The vice president, the statement continued, “welcomes the efforts of members of the House and Senate to use the authority they have under the law to raise objections and bring forward evidence before the Congress and the American people on Jan. 6th.”

In a joint statement on Saturday, the Senate Republicans — including seven senators and four who are to be sworn in on Sunday — called for a 10-day audit of election returns in “disputed states,” and said they would vote to reject the electors from those states until one was completed. They did not elaborate on which states.

The group is led by Senator Ted Cruz of Texas and includes Senators Ron Johnson of Wisconsin, James Lankford of Oklahoma, Steve Daines of Montana, John Kennedy of Louisiana, Marsha Blackburn of Tennessee and Mike Braun of Indiana, and Senators-elect Cynthia Lummis of Wyoming, Roger Marshall of Kansas, Bill Hagerty of Tennessee and Tommy Tuberville of Alabama.

Together with Senator Josh Hawley of Missouri, who announced this week that he would object to Congress’s certification of the election results, they bring to nearly one-quarter the proportion of Senate Republicans who have broken with their leaders to join the effort to invalidate Mr. Biden’s victory. In the House, where a band of conservatives has been plotting the last-ditch election objection for weeks, more than half of Republicans joined a failed lawsuit seeking to overturn the will of the voters, and more are expected to support the effort to challenge the results in Congress next week.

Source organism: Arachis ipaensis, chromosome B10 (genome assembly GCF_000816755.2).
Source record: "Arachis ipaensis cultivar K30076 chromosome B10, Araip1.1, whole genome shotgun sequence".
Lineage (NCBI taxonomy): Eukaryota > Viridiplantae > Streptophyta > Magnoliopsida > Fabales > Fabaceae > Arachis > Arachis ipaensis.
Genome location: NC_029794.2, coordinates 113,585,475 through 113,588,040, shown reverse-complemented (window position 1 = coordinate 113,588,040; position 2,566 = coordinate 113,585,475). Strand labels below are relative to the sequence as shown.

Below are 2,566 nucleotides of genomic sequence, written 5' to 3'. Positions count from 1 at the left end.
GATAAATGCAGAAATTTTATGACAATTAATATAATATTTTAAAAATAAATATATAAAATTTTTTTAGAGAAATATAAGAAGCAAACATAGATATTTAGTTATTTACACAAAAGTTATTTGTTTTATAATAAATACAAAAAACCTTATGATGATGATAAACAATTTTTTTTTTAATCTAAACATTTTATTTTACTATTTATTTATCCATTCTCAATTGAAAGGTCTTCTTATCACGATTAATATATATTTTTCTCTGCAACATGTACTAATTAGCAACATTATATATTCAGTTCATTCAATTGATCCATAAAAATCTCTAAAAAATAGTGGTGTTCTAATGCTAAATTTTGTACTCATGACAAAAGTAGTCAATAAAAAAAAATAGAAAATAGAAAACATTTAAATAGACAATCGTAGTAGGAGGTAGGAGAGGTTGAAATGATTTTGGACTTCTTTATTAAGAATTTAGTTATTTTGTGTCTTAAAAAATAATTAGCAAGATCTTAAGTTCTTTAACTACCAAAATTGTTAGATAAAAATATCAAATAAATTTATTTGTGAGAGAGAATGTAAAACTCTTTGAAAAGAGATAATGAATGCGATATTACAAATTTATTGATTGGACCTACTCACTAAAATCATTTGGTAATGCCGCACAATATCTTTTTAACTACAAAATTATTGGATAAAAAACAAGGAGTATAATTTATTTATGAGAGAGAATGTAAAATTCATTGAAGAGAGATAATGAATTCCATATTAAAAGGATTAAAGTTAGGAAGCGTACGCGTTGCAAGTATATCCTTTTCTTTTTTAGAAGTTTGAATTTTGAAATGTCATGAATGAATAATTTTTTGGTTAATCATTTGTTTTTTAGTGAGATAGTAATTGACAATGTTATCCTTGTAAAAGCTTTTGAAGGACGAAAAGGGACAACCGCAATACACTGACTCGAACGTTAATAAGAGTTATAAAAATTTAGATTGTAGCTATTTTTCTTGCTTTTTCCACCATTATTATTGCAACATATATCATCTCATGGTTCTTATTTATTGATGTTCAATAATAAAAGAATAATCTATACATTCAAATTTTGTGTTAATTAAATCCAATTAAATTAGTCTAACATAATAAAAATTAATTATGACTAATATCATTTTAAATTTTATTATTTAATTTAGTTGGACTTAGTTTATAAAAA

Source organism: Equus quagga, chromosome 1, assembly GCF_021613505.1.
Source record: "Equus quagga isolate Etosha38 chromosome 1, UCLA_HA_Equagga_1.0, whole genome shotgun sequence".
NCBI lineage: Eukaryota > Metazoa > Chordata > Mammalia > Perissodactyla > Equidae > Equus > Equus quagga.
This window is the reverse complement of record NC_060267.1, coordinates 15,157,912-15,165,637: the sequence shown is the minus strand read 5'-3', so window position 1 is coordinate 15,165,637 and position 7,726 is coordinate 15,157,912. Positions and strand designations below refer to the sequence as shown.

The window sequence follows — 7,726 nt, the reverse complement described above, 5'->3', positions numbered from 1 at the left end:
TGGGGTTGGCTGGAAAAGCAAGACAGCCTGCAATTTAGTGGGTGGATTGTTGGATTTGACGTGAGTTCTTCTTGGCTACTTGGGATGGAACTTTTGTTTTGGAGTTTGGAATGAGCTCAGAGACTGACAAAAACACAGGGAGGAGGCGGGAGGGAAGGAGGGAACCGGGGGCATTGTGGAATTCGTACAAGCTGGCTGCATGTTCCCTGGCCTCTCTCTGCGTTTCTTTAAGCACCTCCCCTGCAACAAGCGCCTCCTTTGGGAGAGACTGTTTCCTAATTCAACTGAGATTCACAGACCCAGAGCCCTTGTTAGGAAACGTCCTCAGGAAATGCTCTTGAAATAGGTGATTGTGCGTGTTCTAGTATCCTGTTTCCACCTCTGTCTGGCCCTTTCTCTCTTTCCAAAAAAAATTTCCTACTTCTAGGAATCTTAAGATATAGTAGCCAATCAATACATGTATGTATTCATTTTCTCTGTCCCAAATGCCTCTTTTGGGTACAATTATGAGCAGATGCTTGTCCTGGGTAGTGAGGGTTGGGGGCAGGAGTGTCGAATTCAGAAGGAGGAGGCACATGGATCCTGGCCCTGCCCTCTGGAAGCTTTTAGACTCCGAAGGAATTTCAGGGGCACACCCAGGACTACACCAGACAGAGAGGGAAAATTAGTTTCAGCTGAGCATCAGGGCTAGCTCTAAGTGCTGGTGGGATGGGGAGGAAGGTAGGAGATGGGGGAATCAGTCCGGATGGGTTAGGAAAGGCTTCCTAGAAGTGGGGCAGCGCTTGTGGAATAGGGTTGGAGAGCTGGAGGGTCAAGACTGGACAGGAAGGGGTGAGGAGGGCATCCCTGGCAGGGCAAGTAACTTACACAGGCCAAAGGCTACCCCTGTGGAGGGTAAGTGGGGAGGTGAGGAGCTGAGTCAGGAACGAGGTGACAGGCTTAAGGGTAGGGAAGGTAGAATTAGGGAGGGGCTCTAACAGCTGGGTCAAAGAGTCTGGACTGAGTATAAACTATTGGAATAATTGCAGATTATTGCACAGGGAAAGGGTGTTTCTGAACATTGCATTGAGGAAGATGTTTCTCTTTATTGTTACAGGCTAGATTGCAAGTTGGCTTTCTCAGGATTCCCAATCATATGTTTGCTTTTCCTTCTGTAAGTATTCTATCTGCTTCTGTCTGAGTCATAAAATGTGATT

Representative Mo Brooks, Republican of Alabama, has said he will object to certifying the results, and with Mr. Hawley’s support, that challenge would hold weight, prompting senators and representatives to retreat to their chambers on opposite sides of the Capitol for a two-hour debate and then a vote on whether to disqualify a state’s votes. Both the Democratic-controlled House and Republican-controlled Senate would have to agree to toss out a state’s electoral votes — something that has not happened since the 19th century and is not expected to this time.

In their statement, the Republicans cited poll results showing most members of their party believe the election was “rigged,” an assertion that Mr. Trump has made for months, and which has been repeated in the right-wing news media and by many Republican members of Congress.

“A fair and credible audit — conducted expeditiously and completed well before Jan. 20 — would dramatically improve Americans’ faith in our electoral process and would significantly enhance the legitimacy of whoever becomes our next president,” they wrote. “We are acting not to thwart the democratic process, but rather to protect it.”



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